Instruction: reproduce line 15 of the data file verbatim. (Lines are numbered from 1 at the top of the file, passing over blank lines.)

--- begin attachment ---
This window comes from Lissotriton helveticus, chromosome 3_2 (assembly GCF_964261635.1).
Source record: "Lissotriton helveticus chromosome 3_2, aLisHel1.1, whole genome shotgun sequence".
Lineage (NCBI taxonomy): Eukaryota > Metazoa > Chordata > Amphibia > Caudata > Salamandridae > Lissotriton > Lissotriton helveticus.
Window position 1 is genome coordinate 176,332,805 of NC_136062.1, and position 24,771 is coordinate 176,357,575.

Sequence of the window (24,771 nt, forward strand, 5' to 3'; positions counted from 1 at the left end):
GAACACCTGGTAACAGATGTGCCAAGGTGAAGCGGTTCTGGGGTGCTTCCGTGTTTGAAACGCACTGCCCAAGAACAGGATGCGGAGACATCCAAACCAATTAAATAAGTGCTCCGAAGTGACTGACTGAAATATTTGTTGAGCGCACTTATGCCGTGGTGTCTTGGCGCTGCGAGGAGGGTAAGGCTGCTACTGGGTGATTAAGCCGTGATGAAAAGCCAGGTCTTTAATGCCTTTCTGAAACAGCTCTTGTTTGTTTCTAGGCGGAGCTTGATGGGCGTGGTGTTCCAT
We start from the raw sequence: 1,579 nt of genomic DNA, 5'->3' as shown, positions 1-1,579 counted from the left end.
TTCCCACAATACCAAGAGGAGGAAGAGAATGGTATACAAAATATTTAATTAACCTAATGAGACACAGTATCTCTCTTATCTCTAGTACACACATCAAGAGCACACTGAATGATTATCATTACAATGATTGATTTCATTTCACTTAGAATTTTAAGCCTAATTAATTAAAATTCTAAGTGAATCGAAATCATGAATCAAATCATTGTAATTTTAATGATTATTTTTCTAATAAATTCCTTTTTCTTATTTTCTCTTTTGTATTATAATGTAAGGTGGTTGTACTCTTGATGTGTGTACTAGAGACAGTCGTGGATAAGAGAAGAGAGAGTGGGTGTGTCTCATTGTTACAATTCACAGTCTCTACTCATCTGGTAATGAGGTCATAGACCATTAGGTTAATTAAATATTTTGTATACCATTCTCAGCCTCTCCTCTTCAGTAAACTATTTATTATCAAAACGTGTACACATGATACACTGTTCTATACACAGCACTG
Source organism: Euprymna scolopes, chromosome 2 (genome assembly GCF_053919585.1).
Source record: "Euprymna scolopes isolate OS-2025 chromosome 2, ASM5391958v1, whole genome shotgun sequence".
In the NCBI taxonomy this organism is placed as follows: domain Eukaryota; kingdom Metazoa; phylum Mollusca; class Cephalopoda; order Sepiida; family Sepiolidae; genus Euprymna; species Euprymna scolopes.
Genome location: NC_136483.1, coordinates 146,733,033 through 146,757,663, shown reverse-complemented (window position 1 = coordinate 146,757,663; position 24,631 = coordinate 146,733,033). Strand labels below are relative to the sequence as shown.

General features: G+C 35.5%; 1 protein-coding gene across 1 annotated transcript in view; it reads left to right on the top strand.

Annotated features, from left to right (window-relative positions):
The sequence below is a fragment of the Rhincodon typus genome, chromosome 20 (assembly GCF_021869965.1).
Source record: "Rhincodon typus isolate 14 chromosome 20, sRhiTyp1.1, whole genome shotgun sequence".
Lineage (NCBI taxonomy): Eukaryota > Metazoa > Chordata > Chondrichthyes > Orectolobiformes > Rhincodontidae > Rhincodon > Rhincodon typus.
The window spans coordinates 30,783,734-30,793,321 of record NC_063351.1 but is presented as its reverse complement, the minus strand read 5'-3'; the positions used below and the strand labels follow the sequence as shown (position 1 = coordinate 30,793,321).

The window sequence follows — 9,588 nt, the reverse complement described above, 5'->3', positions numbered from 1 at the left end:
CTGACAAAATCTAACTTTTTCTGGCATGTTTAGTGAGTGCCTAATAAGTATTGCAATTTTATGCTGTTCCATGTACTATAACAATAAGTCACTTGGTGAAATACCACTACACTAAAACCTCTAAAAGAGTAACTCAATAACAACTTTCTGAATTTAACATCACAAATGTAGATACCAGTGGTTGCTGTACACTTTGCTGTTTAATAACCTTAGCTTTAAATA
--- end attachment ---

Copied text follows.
The sequence below is a fragment of the Rhincodon typus genome, chromosome 20 (assembly GCF_021869965.1).